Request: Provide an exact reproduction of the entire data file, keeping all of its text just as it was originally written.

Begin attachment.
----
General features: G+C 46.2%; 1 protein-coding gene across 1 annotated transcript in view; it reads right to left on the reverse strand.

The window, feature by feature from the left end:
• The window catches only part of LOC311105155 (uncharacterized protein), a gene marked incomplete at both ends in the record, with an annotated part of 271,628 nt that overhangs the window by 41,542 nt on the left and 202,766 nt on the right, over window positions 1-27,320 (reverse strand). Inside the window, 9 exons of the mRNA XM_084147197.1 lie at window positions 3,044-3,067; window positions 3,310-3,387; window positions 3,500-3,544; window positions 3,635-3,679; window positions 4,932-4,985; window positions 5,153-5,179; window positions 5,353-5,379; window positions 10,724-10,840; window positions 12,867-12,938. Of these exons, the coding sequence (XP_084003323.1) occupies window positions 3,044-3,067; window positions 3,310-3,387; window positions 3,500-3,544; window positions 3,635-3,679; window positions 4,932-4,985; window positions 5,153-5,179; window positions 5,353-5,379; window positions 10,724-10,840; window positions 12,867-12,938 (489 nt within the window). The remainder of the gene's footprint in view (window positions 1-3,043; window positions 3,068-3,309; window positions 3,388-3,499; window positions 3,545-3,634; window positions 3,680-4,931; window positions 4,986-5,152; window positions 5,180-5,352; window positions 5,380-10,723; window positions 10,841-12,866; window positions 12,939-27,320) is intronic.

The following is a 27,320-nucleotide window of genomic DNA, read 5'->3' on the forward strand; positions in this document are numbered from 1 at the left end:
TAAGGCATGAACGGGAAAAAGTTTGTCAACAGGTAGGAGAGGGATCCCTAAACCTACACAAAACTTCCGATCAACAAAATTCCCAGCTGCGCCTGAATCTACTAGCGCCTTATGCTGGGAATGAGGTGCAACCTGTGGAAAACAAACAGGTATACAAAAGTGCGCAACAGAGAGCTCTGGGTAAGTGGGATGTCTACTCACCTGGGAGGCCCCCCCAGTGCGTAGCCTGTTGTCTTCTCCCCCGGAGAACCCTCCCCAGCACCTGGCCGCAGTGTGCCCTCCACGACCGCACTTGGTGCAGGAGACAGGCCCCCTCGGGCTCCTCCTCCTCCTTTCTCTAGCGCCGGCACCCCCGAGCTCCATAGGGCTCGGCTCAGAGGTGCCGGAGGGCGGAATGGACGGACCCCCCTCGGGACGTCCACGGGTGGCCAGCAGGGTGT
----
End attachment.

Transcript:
General features: G+C 46.2%; 1 protein-coding gene across 1 annotated transcript in view; it reads right to left on the reverse strand.

The window, feature by feature from the left end:
• The window catches only part of LOC311105155 (uncharacterized protein), a gene marked incomplete at both ends in the record, with an annotated part of 271,628 nt that overhangs the window by 41,542 nt on the left and 202,766 nt on the right, over window positions 1-27,320 (reverse strand). Inside the window, 9 exons of the mRNA XM_084147197.1 lie at window positions 3,044-3,067; window positions 3,310-3,387; window positions 3,500-3,544; window positions 3,635-3,679; window positions 4,932-4,985; window positions 5,153-5,179; window positions 5,353-5,379; window positions 10,724-10,840; window positions 12,867-12,938. Of these exons, the coding sequence (XP_084003323.1) occupies window positions 3,044-3,067; window positions 3,310-3,387; window positions 3,500-3,544; window positions 3,635-3,679; window positions 4,932-4,985; window positions 5,153-5,179; window positions 5,353-5,379; window positions 10,724-10,840; window positions 12,867-12,938 (489 nt within the window). The remainder of the gene's footprint in view (window positions 1-3,043; window positions 3,068-3,309; window positions 3,388-3,499; window positions 3,545-3,634; window positions 3,680-4,931; window positions 4,986-5,152; window positions 5,180-5,352; window positions 5,380-10,723; window positions 10,841-12,866; window positions 12,939-27,320) is intronic.

The following is a 27,320-nucleotide window of genomic DNA, read 5'->3' on the forward strand; positions in this document are numbered from 1 at the left end:
TAAGGCATGAACGGGAAAAAGTTTGTCAACAGGTAGGAGAGGGATCCCTAAACCTACACAAAACTTCCGATCAACAAAATTCCCAGCTGCGCCTGAATCTACTAGCGCCTTATGCTGGGAATGAGGTGCAACCTGTGGAAAACAAACAGGTATACAAAAGTGCGCAACAGAGAGCTCTGGGTAAGTGGGATGTCTACTCACCTGGGAGGCCCCCCCAGTGCGTAGCCTGTTGTCTTCTCCCCCGGAGAACCCTCCCCAGCACCTGGCCGCAGTGTGCCCTCCACGACCGCACTTGGTGCAGGAGACAGGCCCCCTCGGGCTCCTCCTCCTCCTTTCTCTAGCGCCGGCACCCCCGAGCTCCATAGGGCTCGGCTCAGAGGTGCCGGAGGGCGGAATGGACGGACCCCCCTCGGGACGTCCACGGGTGGCCAGCAGGGTGT